Tornado Alley is traditionally thought to include parts of Texas, Oklahoma, Kansas and Nebraska. More tornadoes are documented in this geographic region than in any other spot on Earth.
But meteorologists and researchers question whether the Great Plains' version of Tornado Alley actually poses the greatest threat.
"Dixie Alley," a lesser-known version of Tornado Alley, has about the same number of strong and violent tornadoes but more killer tornadoes.
Dixie Alley is defined as an area stretching from Arkansas and Louisiana to Middle Tennessee and Georgia, from Tennessee's northern boundary to the Gulf Coast. Alan Gerard and John Gagan of the National Weather Service office in Jackson, Miss., and John Gordon of the NWS office in Louisville Ky., considered the differences in "A Comparison of Tornado Statistics from Tornado Alley and Dixie Alley." A slide presentation of their findings is available online at: www.srh.noaa.gov/jan/dixieAlley/.
Dixie Alley, they reported, experiences tornado threats most of the year while the threat in the Great Plains Tornado Alley occurs mainly April through June.
"The country's most vulnerable region for tornado-related fatalities and killer tornado events basically stretches from Little Rock (Ark.) to Memphis to Tupelo (Miss.) to Birmingham (Ala.)," Ashley said in an NIU press release.
He offered five reasons why tornadoes here are so deadly.
First, 44 percent of all fatalities during tornadoes occur in mobile homes and the Southeast has the highest percentage of mobile homes in the nation. Mobile homes are the most vulnerable structures in a tornadic situation, Ashley said.
Second, the Southeast has a higher likelihood of nighttime tornadoes. Tornadoes occurring between midnight and sunrise are 2.5 times more likely to take lives than daytime tornadoes.
Third, the Mid-South has more forestland. It's harder to spot tornadoes when you're looking through trees.
Fourth, tornadoes could happen just about anytime of the year in the Southeast. Persons may be caught off-guard if tornadoes develop outside of the traditional spring season.
Fifth, the lack of a focused tornado season may lead persons to become complacent.
Ashley followed up that study with another looking specifically at killer tornadoes. The new study found that only 27 percent of all tornadoes in the United States occurred at night, but 39 percent of all tornado fatalities and 42 percent of killer tornado events happened at night.
Ashley and two other NIU researchers determined that nighttime tornadoes - those occurring between midnight and sunrise - are 2.5 times more likely to take lives than daytime twisters.
Unfortunately, the statistics also show that 45.8 percent of Tennessee's tornadoes between 1950 and 2005 occurred at night. That's the highest percentage in the nation.
Arkansas is second with 42.5 percent; Kentucky, third with 41.5 percent; and Mississippi, fourth with 39.6 percent.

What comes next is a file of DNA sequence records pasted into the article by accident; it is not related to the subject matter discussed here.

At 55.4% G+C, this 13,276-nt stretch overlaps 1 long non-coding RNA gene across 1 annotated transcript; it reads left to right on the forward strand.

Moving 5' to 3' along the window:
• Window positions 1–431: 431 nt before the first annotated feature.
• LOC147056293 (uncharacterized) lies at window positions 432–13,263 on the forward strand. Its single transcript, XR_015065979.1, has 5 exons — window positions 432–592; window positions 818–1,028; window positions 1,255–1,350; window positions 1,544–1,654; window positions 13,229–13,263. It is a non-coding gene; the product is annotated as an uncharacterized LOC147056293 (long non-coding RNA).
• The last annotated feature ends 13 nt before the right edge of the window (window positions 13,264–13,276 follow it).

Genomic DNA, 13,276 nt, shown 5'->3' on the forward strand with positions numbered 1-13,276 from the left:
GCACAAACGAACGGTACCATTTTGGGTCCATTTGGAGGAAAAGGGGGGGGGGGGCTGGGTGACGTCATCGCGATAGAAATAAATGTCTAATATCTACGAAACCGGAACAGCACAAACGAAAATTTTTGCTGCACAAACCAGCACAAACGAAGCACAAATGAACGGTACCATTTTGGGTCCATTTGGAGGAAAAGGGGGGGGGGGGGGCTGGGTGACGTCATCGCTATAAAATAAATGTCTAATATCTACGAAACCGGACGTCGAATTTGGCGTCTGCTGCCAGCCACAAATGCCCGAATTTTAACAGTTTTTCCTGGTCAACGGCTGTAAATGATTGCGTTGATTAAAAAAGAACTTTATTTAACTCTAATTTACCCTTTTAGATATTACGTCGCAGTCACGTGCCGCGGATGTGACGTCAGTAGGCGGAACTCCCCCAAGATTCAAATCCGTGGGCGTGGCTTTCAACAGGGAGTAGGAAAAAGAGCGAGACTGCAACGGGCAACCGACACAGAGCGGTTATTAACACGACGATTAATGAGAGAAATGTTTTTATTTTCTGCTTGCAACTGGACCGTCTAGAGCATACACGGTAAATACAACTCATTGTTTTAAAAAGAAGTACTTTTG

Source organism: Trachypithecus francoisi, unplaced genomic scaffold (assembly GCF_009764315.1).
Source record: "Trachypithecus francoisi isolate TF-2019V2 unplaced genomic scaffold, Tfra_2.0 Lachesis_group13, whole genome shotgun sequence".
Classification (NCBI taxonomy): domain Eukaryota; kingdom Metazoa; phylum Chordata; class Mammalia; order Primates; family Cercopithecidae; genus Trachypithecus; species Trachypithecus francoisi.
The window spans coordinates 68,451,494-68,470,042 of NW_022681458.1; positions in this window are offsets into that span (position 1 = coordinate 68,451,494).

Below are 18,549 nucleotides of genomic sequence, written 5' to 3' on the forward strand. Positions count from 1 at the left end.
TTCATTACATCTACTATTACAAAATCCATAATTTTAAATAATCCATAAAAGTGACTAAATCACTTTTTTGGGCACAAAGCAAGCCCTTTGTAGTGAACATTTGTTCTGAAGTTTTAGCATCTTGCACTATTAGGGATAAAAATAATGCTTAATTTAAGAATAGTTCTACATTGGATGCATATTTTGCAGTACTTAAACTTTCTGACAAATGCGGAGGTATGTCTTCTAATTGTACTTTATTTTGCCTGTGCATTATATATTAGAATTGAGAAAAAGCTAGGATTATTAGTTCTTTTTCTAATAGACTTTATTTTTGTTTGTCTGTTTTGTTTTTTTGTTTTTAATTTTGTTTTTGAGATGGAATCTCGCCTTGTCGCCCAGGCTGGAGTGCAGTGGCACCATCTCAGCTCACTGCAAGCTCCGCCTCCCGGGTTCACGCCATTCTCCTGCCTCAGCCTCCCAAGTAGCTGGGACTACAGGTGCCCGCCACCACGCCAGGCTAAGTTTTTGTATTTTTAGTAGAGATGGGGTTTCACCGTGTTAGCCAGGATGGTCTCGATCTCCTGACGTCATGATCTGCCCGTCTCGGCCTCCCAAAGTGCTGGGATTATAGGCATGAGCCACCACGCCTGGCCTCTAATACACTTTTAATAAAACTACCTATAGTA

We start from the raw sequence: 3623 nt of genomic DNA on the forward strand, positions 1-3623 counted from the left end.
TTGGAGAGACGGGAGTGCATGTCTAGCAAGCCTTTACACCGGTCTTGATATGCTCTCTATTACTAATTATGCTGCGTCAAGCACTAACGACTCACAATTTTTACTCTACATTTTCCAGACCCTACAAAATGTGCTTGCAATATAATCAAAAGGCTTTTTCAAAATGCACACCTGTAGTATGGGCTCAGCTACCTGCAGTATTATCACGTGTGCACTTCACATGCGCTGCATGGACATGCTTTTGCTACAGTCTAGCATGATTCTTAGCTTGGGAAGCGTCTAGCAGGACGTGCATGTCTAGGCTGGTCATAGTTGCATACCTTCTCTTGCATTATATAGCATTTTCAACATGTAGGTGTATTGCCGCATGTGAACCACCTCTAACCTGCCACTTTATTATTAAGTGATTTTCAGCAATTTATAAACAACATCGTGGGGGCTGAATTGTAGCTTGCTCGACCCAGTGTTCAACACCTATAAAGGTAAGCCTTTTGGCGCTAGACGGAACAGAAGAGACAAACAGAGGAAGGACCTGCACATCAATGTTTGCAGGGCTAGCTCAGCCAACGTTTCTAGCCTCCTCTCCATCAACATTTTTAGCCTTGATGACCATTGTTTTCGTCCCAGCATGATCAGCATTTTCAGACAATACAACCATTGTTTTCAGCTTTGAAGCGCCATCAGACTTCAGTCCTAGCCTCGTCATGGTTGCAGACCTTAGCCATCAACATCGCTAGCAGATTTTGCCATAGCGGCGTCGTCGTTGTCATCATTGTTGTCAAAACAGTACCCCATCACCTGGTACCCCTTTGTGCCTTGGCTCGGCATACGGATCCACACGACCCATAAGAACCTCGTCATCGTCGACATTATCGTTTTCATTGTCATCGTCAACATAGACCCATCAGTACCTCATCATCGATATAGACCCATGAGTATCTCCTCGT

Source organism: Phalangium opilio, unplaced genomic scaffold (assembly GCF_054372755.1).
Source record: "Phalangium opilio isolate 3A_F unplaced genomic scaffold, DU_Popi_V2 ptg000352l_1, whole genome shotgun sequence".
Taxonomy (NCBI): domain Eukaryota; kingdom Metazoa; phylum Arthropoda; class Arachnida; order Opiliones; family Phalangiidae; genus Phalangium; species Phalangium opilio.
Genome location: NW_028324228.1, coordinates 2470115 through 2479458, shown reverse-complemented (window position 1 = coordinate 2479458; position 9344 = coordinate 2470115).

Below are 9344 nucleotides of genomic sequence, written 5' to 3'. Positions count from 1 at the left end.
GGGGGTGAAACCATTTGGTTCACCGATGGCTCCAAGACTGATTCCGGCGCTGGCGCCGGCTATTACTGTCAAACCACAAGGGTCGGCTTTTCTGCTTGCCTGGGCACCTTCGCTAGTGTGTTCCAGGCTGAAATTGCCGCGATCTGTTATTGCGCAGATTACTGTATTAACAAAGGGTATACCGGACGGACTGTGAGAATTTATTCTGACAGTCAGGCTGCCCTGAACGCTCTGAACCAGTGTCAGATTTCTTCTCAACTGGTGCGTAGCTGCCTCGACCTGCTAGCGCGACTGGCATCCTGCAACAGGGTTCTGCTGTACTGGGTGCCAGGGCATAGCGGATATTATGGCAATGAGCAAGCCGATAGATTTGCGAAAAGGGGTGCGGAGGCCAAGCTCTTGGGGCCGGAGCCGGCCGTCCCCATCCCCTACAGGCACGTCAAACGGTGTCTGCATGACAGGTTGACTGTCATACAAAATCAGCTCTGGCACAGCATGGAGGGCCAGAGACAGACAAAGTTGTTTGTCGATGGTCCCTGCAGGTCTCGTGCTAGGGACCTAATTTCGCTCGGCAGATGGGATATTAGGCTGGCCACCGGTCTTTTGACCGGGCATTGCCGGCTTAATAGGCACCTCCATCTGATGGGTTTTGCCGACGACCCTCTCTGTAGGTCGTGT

Nighttime tornadoes, obviously, are more dangerous because most people are asleep and less likely to take cover. But, the NIU study also attributed the public's increased vulnerability to the fact that:
* Tornadoes are difficult to see at night, even by trained spotters.
* People are more likely to be in houses, mobile homes or manufactured homes that have not been built to withstand tornado-force winds.
* Warning sirens, which are designed to notify persons outdoors, may not be heard by persons who've turned in for the night.
"Because most people go to bed after the late-evening news, they are sleeping and unaware of televised weather alerts," Ashley said in the press release. "And warning sirens give us a false sense of security. They're not designed for warning people who are already indoors."
The study also found the cool and spring-transition seasons from November to April have the highest nocturnal fatality rates, despite having relatively few tornado events, the press release said. Daylight hours are at a minimum during these months. Also, persons may be caught off-guard by storms occurring before the national severe storm season peaks in May and June.
"Nocturnal tornadoes are dangerous anywhere, but the danger is enhanced in the South," Ashley said. "There are more nocturnal events in the South than in the Great Plains. And the mobile-home density is much greater n the South as well. It's a combination of factors."
Richard Okulski, warning coordination meteorologist for the National Weather Service in Memphis, agreed.
"There is an area from western Kentucky to northern Mississippi which is quite vulnerable to tornadoes," he said. "The area has been dubbed 'Dixie Alley.' This area has a longer severe weather season (November to May) and nocturnal tornadoes (10 p.m. to 6 a.m.) are common."
In addition to the factors Ashley noted, Okulski said many homes in this area do not have basements or safe rooms to protect occupants.
"We looked at tornado-related deaths from 1997 to 2006," Okulski said. "(Weather Forecast Office) Memphis' four-state service area (northeast Arkansas, Missouri Bootheel, western Tennessee and northern Mississippi) had the highest number (around 70) during that time period."
The increased risk of deadly twisters in the Mid-South is something Dyer County Emergency Management Director James Medling wants residents to understand. It's important to be prepared for storms.
Medling and Ashley, the meteorologist, both advocate for increased usage of NOAA weather radios. Some models come with alarms that sound when severe weather watches and warnings are issued for specific areas.
During Severe Weather Awareness Week, Medling asked schools, the hospital and nursing homes to hold tornado drills. He conducted tests of the Dyersburg tornado warning sirens, emergency generators and radios and paging equipment.